More and more travelers are discovering what central-coast Californians have known for years: This beautiful beach town bargain is ready for its closeup.
As you approach Morro Bay, California, from Highway 101 in summer, as my family and I did in July, the first thing you’ll notice is that the outdoor temperature drops a few degrees each mile as you head west, over some switchbacks in the coastal range, and down to the lovely little beach town dominated visually by the iconic Morro Rock, a holdover from the region’s volcanic origins. As the environment along the road quickly changed from inland farmland vistas and 97-degree heat to misty seaside hills with breezes bringing temps down into the 60s, we relished what central-coast Californians have known for years but other U.S. domestic travelers are just now getting to know: Morro Bay is a charming beach town that is a real bargain along this beautiful stretch of coast.
Our lodging for the night, The Landing at Morro Bay, combines the best aspects of a design-forward seaside hotel (mid-century modern interior design and furniture, ample windows and glass doors facing the water) with the comfy convenience of a family-friendly motel (ample parking, friendly staff, excellent local coffee brewed all day at the front desk). We loved that The Landing is a super-short walk from Morro Bay’s scenic wharf and parkland, not to mention our view of the impressive Morro Rock from the second-story balcony.
WHAT TO DO
There’s enough to do in Morro Bay to keep you busy for days, but our first-ever visit was limited to 24 hours, giving us a chance to get to know the town and add some spots to our “next time to-do list.” Pacific beaches beckon for those who want to catch serious waves (visit AZ.HI.AZ.I.AM Surf Shop first) or just soak up some sun (with some help from Beach Butlerz if needed). The town of Morro Bay and its surrounding area is renowned for hiking in Morro Bay State Park and along the Cloisters Park Trail, kayaking in the bay (or explore via “bay cruisers” or electric boats to see sea otters and sea lions in their beautiful habitat), and golfing on a course affectionately dubbed “the poor man’s Pebble Beach” for its beauty and affordability. Drop by Kites & Surreys to purchase one of the many eye-popping beach-friendly kites on display or to rent a pedal surrey in which to explore Morro Bay’s park trails. And if you’re looking for a splash of urban sophistication amid the natural beauty, we loved Revolve Thrift for its impeccably curated retro-chic collection of vintage clothing, mid-century artifacts, and home decor.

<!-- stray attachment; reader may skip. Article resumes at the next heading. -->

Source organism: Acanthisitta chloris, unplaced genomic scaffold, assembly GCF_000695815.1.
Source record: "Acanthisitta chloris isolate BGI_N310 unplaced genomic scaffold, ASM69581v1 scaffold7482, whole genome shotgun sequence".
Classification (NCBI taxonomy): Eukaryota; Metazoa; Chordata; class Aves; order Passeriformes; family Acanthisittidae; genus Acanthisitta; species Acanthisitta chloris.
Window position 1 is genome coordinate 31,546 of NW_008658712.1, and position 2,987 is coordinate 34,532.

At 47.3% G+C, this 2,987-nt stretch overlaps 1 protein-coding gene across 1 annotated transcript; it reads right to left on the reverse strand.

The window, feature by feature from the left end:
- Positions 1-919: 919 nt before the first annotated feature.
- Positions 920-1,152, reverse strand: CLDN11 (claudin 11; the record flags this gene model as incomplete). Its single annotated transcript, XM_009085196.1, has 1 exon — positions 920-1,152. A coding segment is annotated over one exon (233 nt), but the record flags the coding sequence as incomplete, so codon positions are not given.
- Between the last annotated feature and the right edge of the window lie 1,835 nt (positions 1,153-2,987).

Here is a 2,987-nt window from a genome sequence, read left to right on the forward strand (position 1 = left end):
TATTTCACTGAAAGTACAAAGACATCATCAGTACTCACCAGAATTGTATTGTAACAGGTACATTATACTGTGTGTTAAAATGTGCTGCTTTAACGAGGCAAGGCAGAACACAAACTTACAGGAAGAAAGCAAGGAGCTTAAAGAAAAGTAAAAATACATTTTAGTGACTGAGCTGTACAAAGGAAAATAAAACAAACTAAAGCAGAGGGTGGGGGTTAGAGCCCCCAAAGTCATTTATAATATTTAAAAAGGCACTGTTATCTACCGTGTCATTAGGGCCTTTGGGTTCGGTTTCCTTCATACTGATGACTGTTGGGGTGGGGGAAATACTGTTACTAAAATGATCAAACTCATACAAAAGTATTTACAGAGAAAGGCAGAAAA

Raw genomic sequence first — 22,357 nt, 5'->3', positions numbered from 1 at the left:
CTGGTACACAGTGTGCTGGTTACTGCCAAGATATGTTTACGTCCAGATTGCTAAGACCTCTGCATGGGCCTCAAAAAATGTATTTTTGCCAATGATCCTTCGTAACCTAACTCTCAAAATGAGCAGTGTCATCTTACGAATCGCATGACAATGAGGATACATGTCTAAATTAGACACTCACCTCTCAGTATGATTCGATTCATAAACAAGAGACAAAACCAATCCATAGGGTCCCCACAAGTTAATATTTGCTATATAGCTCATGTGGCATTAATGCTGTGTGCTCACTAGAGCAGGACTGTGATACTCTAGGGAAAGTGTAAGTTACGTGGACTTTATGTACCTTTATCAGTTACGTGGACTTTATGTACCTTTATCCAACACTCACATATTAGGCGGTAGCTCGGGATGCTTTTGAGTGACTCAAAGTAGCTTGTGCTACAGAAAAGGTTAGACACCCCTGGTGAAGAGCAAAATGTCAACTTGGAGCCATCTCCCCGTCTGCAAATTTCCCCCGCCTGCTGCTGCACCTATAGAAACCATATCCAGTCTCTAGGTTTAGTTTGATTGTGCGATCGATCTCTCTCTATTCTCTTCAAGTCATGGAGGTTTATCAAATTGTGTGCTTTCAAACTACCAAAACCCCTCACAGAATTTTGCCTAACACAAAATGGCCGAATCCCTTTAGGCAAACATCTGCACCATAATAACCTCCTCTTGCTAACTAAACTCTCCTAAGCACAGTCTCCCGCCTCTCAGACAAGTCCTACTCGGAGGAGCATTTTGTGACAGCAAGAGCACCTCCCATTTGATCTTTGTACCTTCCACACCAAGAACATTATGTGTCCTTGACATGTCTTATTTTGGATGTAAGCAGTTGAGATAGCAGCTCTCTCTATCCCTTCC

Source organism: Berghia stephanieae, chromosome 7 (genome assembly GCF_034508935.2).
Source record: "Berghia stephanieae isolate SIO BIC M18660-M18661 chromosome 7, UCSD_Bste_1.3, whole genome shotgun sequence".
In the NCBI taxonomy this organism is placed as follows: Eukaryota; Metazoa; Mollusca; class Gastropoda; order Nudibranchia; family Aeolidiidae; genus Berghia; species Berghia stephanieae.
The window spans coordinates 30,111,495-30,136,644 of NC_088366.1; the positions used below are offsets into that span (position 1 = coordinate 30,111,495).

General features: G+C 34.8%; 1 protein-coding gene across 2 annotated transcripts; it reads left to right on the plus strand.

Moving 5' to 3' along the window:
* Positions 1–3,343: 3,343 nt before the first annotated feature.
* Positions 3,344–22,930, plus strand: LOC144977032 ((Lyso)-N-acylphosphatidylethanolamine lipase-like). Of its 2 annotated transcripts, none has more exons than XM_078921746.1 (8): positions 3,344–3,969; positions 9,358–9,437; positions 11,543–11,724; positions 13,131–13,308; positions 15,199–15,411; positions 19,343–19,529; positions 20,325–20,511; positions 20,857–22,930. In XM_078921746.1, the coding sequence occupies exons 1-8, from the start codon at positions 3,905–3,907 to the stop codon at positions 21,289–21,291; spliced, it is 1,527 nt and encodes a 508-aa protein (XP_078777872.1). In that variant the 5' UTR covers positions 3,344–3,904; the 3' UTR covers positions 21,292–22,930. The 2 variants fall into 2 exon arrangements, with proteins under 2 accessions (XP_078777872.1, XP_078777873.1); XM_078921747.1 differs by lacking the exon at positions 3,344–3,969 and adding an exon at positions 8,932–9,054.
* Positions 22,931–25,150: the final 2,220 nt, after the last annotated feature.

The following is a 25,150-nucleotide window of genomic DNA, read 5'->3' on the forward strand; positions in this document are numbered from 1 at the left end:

WHAT TO EAT
The evening we arrived in Morro Bay, we enjoyed dinner at Bayside Cafe, in Morro Bay State Park, serving a nice array of seafood in a family-friendly atmosphere (indoor and patio seating) along the marina. I went with some of my personal “comfort foods,” crab cakes appetizer and fried clams dinner, and was happy that I did. The meal isn’t over until you share some desserts like the outstanding Boysenberry Crips, Key Lime Pie, and (the current frontrunner for my favorite dessert name of all time) Chocolate Oblivion.
Breakfast at popular Frankie & Lola’s is everything you might hope for, with an array of omelet options that include fresh veggies, a reminder of Morro Bay's proximity to the central coast’s incredible farmland. I opted for a massive breakfast burrito, half of which completely satisfied my hunger and the other half of which I packed and happily consumed during our trip down the 101 toward Ventura. Right down the street from Frankie & Lola’s, stop into House of Jerky for artisanal meat snacks made with grass-fed, humanely harvested stock.
Don’t leave town without grabbing a meal at Tognazzini’s Dockside Restaurant on Embarcadero, where you’ll find not just a great bustling diner-style eatery specializing in fresh-caught Pacific seafood but also a mini-conglomerate of Tognazzini-branded enterprises that includes the Fish Market & Patio and the Smokehouse & Pub. We enjoyed Dockside’s great sandwiches and salads and savored a relaxing stroll along the wharf watching the fishing boats (you may even spot Captain Mark Tognazzini and Bonnie Tagnazzini’s boat, the Bonnie Marietta), and ogling the fresh-from-the-sea bounty at the fish market.